What happens when you get laid off or downsized?

Middle aged woman laid off from her white collar job carries a box of her belongings.  Isolated on white.Layoffs and downsizings have been happening to people practically since the beginning of time. This happens to many good people, and quite often, more than once.

When it does happen, you may feel like a failure, a louse, a complete and utter zero. “I’m too old to start over! This is awful! My career could be over!” Then you have to tell people like your spouse, the kids, and all of your other family and friends. Things could not be worse, or so you may feel.

It is hard to realize that a layoff is not an ending, but rather, a beginning. You now have an immediate opportunity to reevaluate yourself and your career, and then plan for a new future. I have gone through this four times and almost a fifth. To me, each was an exciting time. It can be for you, too!

If at first you don’t succeed

Recently a friend called me and said he had to leave his job of 16 years because a new administration was changing everything. In his mid-50s, he was too old to get a job, he said. He had an interview and said he probably would not get the job.

“Stop it,” I told him. “You are a great person and a great professional, and those things will come through.” Alas, he went to the interview and did not get the job. He was devastated.

Undeterred, I then told him to do the following:

  • Above all, be positive. Easier said than done, I know, but this is imperative.
  • Make a “call” plan. Share your strengths and accomplishments with colleagues on social media, over the phone and in person.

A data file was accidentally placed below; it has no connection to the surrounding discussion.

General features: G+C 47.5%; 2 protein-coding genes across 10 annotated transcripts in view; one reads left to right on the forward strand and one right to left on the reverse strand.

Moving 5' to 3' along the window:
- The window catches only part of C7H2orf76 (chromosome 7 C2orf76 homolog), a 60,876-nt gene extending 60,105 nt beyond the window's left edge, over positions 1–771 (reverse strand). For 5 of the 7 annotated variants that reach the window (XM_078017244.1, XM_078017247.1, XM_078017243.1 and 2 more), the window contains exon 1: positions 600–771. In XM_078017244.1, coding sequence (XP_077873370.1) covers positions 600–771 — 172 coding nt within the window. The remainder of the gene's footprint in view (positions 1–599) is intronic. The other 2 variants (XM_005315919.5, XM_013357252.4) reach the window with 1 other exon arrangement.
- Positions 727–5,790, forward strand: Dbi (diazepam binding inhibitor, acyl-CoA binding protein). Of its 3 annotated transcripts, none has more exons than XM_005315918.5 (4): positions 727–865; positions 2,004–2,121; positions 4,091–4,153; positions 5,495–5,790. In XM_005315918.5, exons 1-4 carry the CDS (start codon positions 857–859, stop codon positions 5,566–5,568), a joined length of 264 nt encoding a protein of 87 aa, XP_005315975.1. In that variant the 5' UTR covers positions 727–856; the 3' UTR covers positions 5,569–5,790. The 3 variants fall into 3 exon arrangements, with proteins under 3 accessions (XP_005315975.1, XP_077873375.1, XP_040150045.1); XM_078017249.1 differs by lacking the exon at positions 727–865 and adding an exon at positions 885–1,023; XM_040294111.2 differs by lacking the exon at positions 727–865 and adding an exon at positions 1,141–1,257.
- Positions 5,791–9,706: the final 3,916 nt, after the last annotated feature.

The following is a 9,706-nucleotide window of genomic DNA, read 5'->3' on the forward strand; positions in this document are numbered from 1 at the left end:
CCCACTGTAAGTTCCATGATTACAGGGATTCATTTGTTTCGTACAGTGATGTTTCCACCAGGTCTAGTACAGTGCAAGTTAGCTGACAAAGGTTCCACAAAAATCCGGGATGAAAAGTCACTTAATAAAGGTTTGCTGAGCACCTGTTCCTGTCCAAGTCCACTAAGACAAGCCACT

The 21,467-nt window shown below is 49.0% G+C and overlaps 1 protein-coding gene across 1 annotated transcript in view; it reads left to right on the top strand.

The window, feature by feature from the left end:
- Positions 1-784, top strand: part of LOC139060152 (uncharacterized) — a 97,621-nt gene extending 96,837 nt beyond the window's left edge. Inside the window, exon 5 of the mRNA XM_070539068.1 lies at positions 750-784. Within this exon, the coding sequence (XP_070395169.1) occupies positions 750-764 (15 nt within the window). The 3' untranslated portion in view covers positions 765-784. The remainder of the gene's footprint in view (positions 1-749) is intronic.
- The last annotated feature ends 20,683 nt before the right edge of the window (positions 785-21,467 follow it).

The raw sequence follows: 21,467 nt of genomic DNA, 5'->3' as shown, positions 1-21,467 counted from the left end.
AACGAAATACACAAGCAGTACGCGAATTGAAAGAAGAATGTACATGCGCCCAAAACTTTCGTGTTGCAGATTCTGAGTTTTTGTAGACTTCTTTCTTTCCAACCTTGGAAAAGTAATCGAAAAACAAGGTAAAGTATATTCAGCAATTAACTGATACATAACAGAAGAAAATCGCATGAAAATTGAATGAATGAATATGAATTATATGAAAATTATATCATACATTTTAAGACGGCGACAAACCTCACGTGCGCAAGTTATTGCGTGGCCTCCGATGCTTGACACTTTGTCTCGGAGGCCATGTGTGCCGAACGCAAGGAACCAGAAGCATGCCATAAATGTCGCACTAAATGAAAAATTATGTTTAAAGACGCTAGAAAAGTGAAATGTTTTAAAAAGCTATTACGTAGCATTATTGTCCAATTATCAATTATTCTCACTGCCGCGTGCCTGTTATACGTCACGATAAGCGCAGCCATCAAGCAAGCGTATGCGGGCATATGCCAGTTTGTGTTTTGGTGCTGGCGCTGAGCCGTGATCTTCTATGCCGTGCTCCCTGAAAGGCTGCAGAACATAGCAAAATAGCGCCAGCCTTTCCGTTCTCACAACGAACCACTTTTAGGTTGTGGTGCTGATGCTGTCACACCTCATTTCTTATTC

• Consider starting a business and volunteering while looking for a new job. 
  • Look at finding a job as a full-time job. Work hard at it eight or 10 hours a day, six days a week. Use Sunday to research. 
  • Leave no stone unturned. Dig, dig and keep digging. 

I even told him to talk with his spouse about the future, and what she thought would be good for him. When he eventually called to tell me about his new job (that I knew he would get) I congratulated him and wished him the best. I then cautioned him that he could get laid off yet again, so don’t be complacent!

Try, try again

Work hard, do a great job. Learn, grow. Think about what might be your next move and prepare for that. These are the things I tell everyone.

Sure it’s hard to get the axe. But view it as a chance to do better, to move in the right direction for you and your family. It may not be easy, but with a positive attitude and hard work, you will survive.

Better yet, you will thrive.

"The Power of Ownership" by author John J. Bailey available on Amazon. You can be honest and succeed in business.Note: In 1996, I was working for a company and doing a fabulous job. But that company was making plans for a future that did not include me. 

At age 57, I started my own business, and within three years, was larger than my old company. I later sold my own company in 2009, and now speak and write about remaining positive and building a strong company and future.

My book, “The Power of Ownership: How to Build a Career and a Business” is available on Amazon.com in paperback and for Kindle.  

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  1. Pingback: Helping mid-career executives find their way | The Power of Ownership: How to Build a Career and a Business

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